Papers Associated with Bitcoin and Related Topics in Law: Part XII

De Filippi et al. (2022) created a seemingly well-argued academic research paper focused on the means by which distributed blockchain-based networks could act outside of national rules and might form the foundation of a supra-national regulatory system controlled by developers. In this paper, the authors present the argument of the plaintiffs in the UK legal case of Tulip Trading Limited v. Bitcoin Association For BSV & Ors [2022] as the position of the court. By saying that as “developers are a fluctuating group of individuals […] it cannot realistically be argued that they owe continuing obligations to, for example, remain as developers and make future updates whenever it might be in the interests of [bitcoin] owners to do so” (De Filippi et al., 2022, p. 31), the authors have taken a legal position contrary to that held within the UK courts which have allowed the action by Tulip Trading Ltd.

In referencing the actions of the US Treasury Department and the sanctions applied against the illegal cryptocurrency mixer “Tornado cash” (De Filippi et al., 2022, p. 31), the authors demonstrate an unprofessional bias towards the rule of law and Western democratic frameworks. In calling the actions of the U.S. government draconian because of the arrest and prosecution of individuals associated with illegal money laundering systems and people smuggling, the authors demonstrate an anarchist bias that taints the perception of blockchain technology presented in their paper.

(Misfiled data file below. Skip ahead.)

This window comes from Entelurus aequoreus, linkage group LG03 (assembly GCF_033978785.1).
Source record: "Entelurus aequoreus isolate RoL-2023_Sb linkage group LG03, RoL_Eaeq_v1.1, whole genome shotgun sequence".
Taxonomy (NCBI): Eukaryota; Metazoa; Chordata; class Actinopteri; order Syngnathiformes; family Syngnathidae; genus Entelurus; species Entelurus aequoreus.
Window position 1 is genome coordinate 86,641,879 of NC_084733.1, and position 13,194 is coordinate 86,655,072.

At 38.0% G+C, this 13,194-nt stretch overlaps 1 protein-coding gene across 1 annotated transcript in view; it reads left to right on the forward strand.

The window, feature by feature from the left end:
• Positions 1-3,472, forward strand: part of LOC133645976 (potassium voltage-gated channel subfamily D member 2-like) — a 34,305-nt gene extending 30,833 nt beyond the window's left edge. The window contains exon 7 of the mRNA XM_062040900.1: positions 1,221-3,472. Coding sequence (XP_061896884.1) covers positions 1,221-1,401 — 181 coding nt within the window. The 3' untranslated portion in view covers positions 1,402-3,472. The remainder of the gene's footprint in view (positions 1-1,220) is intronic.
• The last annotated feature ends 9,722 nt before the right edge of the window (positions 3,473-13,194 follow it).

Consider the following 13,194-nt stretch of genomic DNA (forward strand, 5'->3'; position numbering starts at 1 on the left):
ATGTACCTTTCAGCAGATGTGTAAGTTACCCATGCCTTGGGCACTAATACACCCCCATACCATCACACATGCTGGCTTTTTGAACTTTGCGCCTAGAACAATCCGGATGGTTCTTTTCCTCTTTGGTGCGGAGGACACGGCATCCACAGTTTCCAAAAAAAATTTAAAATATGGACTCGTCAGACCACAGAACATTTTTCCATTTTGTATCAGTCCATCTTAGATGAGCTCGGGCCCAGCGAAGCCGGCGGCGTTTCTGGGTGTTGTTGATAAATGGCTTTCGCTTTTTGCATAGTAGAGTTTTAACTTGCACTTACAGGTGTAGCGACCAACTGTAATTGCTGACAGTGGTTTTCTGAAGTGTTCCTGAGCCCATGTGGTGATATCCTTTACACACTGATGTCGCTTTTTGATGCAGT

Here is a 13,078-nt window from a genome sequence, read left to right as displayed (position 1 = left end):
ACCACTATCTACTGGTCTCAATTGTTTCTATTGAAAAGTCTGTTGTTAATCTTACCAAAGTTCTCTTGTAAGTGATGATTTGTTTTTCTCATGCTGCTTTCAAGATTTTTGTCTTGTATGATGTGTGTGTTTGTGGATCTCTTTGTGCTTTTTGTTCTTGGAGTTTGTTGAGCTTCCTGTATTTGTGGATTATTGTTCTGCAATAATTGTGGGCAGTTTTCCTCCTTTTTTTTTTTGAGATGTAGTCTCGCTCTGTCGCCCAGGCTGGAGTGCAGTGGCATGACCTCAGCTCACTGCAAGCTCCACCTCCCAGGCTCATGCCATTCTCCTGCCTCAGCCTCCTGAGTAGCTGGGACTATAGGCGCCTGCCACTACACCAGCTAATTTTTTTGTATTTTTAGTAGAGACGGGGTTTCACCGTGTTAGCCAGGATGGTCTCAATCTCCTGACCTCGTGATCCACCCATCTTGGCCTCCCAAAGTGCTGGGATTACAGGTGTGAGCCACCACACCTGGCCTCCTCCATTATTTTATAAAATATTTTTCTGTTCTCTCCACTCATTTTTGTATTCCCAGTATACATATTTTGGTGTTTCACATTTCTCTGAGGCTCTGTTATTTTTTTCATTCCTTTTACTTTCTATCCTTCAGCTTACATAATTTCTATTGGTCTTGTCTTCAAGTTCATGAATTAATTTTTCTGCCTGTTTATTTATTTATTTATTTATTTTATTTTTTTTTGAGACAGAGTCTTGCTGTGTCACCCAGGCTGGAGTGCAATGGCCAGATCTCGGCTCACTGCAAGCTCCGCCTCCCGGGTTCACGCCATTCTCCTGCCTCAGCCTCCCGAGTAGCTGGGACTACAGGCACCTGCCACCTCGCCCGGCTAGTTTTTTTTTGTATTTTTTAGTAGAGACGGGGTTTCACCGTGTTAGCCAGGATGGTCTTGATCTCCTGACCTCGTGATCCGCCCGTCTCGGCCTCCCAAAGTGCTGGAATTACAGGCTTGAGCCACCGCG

Similarly, while Chaisse and Kirkwood (2022) summarise a collection of legal cases associated with blockchain technology, the authors express a bias against cases brought against developers, such as those from Tulip Trading Ltd. Such bias is demonstrated in misreporting judicial findings and ignoring successful appeals that overturned the result they seek to rely upon. As with De Filippi et al. (2022), such bias undermines the integrity of the research. Unfortunately, it would extend into writing presented by other authors, such as Allen et al. (2022), who at least seem to approach the topic without bias but rely upon the descriptions and understanding presented by other authors, ones who falsely present a biased agenda, that is then used within the industry.